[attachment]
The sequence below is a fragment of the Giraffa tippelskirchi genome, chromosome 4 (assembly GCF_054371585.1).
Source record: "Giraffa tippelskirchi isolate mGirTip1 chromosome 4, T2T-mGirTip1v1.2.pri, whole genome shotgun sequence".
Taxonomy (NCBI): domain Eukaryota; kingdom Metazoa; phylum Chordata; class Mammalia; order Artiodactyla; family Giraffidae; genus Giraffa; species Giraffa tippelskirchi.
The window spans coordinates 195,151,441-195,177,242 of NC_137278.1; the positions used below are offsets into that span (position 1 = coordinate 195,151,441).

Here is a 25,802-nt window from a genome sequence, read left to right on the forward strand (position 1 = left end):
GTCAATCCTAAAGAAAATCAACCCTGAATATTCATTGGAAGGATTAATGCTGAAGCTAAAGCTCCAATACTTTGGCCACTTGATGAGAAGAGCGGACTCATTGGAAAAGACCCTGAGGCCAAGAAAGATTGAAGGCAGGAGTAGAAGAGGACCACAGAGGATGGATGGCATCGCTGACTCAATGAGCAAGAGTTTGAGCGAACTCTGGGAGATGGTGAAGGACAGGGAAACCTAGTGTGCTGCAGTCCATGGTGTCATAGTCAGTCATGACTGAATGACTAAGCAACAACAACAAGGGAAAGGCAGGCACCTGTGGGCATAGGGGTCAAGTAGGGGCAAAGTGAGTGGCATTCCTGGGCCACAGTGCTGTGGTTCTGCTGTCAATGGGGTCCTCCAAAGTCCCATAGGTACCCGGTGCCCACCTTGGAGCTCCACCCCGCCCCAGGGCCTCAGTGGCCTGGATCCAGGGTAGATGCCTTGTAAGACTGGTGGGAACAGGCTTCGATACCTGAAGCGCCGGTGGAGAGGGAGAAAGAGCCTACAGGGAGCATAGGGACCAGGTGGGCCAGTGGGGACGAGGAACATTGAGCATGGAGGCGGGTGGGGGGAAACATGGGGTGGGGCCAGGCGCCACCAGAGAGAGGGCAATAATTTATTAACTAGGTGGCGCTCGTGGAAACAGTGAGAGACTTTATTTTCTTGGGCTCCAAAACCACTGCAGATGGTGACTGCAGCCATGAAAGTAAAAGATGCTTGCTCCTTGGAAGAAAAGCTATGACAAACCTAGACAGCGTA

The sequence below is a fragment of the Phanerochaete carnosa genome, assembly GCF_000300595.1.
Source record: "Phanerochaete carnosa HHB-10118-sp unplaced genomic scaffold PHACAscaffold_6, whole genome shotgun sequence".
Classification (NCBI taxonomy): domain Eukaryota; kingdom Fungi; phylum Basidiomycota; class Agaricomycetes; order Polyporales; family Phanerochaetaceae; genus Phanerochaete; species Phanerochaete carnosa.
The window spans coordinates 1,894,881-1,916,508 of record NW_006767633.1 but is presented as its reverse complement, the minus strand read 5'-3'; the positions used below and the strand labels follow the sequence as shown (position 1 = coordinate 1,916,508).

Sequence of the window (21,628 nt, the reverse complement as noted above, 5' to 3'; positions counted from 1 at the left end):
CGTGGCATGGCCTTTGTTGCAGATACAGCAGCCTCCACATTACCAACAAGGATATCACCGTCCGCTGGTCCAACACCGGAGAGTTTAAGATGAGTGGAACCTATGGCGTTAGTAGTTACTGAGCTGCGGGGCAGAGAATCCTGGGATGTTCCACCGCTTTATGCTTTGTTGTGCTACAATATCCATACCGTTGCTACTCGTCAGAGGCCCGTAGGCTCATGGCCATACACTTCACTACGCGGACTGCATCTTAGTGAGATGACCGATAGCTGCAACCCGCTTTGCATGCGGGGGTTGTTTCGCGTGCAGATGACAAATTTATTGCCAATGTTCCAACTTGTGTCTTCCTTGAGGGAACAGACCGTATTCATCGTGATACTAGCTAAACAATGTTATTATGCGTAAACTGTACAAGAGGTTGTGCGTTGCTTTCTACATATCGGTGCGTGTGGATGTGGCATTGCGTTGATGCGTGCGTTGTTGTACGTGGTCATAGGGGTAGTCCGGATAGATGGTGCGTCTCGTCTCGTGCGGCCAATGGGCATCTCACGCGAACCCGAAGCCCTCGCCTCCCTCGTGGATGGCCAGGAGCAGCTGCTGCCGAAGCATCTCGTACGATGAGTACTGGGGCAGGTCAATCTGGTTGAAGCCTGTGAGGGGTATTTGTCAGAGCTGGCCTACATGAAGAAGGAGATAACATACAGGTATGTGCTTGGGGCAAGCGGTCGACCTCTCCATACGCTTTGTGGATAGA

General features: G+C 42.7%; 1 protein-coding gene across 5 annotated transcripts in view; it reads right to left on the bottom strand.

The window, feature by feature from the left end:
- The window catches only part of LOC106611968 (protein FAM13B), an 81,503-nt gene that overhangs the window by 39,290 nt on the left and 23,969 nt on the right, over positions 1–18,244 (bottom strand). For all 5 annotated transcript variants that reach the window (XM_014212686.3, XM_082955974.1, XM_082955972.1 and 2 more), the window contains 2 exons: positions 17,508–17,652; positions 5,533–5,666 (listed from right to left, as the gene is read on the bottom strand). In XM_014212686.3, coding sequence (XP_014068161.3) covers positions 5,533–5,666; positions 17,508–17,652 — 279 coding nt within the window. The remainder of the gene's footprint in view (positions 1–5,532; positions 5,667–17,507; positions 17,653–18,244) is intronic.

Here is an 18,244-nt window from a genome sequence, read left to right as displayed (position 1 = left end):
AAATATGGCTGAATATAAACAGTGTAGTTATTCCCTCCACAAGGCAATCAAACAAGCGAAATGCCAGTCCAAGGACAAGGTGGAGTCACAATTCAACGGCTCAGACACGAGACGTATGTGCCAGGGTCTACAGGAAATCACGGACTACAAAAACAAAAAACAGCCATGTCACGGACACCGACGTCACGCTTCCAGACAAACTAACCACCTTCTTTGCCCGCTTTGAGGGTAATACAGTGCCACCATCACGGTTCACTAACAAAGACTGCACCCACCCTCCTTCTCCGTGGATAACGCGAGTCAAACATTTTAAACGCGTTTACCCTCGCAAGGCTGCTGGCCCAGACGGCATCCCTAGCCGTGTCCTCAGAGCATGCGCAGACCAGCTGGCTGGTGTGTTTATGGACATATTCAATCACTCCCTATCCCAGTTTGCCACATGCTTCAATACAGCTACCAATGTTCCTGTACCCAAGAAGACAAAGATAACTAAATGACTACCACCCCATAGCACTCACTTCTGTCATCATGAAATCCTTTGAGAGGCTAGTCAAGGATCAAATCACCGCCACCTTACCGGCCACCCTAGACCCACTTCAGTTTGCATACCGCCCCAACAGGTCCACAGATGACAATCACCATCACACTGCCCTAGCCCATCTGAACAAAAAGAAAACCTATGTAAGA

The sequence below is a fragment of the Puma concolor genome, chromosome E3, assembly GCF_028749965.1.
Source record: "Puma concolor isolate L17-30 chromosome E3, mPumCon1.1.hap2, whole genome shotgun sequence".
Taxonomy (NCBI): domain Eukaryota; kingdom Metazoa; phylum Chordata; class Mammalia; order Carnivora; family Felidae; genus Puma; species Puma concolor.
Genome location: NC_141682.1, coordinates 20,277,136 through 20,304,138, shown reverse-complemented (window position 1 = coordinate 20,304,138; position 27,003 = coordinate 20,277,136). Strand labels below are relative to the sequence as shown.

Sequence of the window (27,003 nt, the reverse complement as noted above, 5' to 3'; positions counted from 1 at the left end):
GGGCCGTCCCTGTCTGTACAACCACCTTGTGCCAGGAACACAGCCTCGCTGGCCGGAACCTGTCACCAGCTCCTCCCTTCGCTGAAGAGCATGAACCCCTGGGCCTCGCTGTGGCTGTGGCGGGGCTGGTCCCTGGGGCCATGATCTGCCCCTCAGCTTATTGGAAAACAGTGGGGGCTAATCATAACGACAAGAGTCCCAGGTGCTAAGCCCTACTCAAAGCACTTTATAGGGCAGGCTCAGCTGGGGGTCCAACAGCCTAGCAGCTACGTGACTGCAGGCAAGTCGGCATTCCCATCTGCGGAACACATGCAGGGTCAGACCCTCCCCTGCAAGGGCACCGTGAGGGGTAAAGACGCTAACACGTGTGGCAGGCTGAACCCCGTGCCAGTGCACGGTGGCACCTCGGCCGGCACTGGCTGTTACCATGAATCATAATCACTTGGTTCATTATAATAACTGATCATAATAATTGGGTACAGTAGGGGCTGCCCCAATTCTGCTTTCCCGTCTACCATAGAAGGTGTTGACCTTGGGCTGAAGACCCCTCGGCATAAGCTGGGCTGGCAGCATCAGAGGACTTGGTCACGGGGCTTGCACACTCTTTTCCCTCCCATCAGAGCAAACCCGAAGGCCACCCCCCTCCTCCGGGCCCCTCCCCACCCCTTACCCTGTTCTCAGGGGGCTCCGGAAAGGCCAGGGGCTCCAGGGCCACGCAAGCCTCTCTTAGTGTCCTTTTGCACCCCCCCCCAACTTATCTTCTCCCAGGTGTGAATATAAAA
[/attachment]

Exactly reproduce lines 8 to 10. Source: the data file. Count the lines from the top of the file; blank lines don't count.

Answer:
Source record: "Phanerochaete carnosa HHB-10118-sp unplaced genomic scaffold PHACAscaffold_6, whole genome shotgun sequence".
Classification (NCBI taxonomy): domain Eukaryota; kingdom Fungi; phylum Basidiomycota; class Agaricomycetes; order Polyporales; family Phanerochaetaceae; genus Phanerochaete; species Phanerochaete carnosa.
The window spans coordinates 1,894,881-1,916,508 of record NW_006767633.1 but is presented as its reverse complement, the minus strand read 5'-3'; the positions used below and the strand labels follow the sequence as shown (position 1 = coordinate 1,916,508).